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SPCA Calls For Total Ban On Live Sheep Exports

SPCA Calls For Total Ban On Live Sheep Exports

New Zealand's largest animal welfare organisation has called for a total and unequivocal ban on live sheep exports. The Royal New Zealand SPCA describes as ludicrously inadequate the Ministry of Agriculture's decision to put on-hold a live shipment to the Middle East of 60,000 New Zealand sheep. The SPCA also says that the ill-fated voyage of the ship Cormo Express, with its cargo of live Australian sheep, provides lessons which New Zealand cannot afford to ignore.

In excess of 50,000 sheep have spent more than seven weeks on the Cormo Express, initially en route for Saudi Arabia. The Saudi authorities rejected the sheep on health grounds in late August. Since then, other Middle Eastern and South Asian countries have also refused to accept the cargo. Approximately 4,000 of the sheep have perished on the voyage.

"Australia's reputation as a food exporting country is unlikely to escape unscathed from the worldwide media coverage engendered by the apparently futile search for a port to disembark this latest cargo of suffering animals," says the Royal New Zealand SPCA's Chief Executive, Peter Blomkamp.

"As New Zealanders, we must ensure that our reputation is not similarly sullied. Given the global reach of today's media, any live shipment from here would be bound to damage our reputation both as a humane and responsible nation and as a quality food producer," he says.

Mr Blomkamp adds that it is ludicrously inadequate for MAF to put a shipment of New Zealand sheep on hold merely until such time as the fate of the Cormo Express's cargo is known. "There is a pressing need for the government to go far beyond the temporary suspension of specific live shipments and to introduce legislation at an early date, totally and unequivocally banning the export of live sheep," he says.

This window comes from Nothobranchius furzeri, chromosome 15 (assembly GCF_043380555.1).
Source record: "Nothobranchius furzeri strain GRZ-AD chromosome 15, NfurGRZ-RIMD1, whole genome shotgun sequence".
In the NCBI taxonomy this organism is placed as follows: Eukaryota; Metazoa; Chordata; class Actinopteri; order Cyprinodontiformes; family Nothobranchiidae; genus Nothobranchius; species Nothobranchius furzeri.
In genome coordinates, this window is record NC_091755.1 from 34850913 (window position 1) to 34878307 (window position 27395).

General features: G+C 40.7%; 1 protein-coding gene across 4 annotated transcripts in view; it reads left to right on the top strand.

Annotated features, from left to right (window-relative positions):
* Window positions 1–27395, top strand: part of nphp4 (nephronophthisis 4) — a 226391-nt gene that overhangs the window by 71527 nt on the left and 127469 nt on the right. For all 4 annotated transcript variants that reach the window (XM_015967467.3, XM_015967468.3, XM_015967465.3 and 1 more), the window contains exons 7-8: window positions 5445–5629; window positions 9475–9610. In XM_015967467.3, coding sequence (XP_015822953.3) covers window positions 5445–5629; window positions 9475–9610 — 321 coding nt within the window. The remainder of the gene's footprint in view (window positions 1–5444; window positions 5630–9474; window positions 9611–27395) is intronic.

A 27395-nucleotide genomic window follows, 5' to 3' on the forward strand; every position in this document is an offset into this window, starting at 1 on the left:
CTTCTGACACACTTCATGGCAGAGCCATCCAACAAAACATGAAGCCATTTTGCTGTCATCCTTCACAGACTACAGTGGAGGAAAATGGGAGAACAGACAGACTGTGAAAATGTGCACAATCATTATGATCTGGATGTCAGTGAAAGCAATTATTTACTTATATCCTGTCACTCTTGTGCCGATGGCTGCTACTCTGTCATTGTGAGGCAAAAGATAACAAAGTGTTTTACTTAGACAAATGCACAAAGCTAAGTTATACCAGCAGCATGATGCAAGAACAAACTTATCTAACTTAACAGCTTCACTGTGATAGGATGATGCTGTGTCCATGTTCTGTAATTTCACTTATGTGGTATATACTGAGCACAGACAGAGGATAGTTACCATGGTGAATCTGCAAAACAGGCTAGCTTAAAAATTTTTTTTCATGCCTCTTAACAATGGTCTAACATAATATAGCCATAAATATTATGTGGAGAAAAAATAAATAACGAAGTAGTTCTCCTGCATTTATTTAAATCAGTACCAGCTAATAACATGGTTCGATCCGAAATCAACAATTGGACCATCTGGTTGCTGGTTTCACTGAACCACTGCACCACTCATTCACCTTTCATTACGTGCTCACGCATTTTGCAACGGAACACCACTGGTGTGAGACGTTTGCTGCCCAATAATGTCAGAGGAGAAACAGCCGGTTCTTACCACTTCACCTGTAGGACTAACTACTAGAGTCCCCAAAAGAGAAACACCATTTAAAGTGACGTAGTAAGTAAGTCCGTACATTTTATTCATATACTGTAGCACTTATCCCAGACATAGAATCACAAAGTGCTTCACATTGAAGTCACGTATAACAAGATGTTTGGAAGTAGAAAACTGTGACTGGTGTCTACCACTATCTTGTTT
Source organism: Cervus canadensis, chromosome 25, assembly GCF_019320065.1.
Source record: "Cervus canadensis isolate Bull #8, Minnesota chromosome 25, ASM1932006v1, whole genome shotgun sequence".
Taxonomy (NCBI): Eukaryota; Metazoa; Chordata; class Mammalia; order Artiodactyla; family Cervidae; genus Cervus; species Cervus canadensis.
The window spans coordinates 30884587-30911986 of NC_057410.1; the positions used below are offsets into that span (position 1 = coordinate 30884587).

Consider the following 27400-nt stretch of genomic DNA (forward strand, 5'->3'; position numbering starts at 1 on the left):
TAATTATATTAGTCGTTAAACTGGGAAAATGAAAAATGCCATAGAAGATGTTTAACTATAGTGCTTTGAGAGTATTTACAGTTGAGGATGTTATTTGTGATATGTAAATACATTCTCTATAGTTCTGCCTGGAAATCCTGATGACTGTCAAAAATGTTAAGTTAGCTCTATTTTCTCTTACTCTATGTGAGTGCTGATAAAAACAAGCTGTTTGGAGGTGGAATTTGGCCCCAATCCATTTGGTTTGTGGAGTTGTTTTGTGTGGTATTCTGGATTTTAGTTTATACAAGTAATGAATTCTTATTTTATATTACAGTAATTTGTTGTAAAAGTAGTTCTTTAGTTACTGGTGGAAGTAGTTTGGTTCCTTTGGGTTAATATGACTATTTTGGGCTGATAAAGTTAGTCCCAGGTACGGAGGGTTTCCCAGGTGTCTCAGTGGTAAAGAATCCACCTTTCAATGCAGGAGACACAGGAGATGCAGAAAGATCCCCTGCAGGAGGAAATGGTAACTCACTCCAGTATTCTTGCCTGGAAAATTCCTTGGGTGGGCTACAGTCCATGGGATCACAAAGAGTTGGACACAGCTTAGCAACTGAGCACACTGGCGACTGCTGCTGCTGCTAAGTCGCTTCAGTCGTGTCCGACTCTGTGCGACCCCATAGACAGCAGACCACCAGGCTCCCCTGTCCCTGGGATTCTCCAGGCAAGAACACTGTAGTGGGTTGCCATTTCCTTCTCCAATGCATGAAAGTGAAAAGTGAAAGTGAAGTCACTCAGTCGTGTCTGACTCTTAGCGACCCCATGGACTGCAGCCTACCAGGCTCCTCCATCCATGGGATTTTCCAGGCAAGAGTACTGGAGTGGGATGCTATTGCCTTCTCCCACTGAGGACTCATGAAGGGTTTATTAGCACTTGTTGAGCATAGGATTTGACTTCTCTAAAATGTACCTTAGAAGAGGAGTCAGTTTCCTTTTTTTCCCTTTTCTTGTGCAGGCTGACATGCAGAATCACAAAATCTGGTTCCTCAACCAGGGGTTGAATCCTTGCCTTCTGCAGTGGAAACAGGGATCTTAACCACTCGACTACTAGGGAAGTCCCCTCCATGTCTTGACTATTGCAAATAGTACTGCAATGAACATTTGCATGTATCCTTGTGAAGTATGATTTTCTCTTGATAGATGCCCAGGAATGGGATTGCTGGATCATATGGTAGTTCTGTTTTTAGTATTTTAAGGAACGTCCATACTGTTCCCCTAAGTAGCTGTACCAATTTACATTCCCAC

"Make no mistake about it; the live sheep trade is a barbarous and cruel business, with sheep kept in tightly-packed pens on open decks. For weeks on end, they endure a man-made hell, with all too many of them dying from infections, from extremes of temperature or other hazards of the voyage.

"We need to bear in mind that markets for meat slaughtered in New Zealand far exceed those for live animals transported over thousands of kilometres and often slaughtered in obscene conditions. We should also remember that sophisticated and affluent markets in the developed world are increasingly sensitive to ethical issues connected with food production," says Mr Blomkamp.

"We cannot afford to endanger these markets by appearing oblivious to animal suffering. Nor, from a purely ethical standpoint, should we ever countenance the cruelties of the live sheep trade," he adds.

Mr Blomkamp says that a total ban on live sheep exports should not mean the end of our meat exports to Islamic countries, as facilities for humane Halal slaughtering exist in New Zealand.

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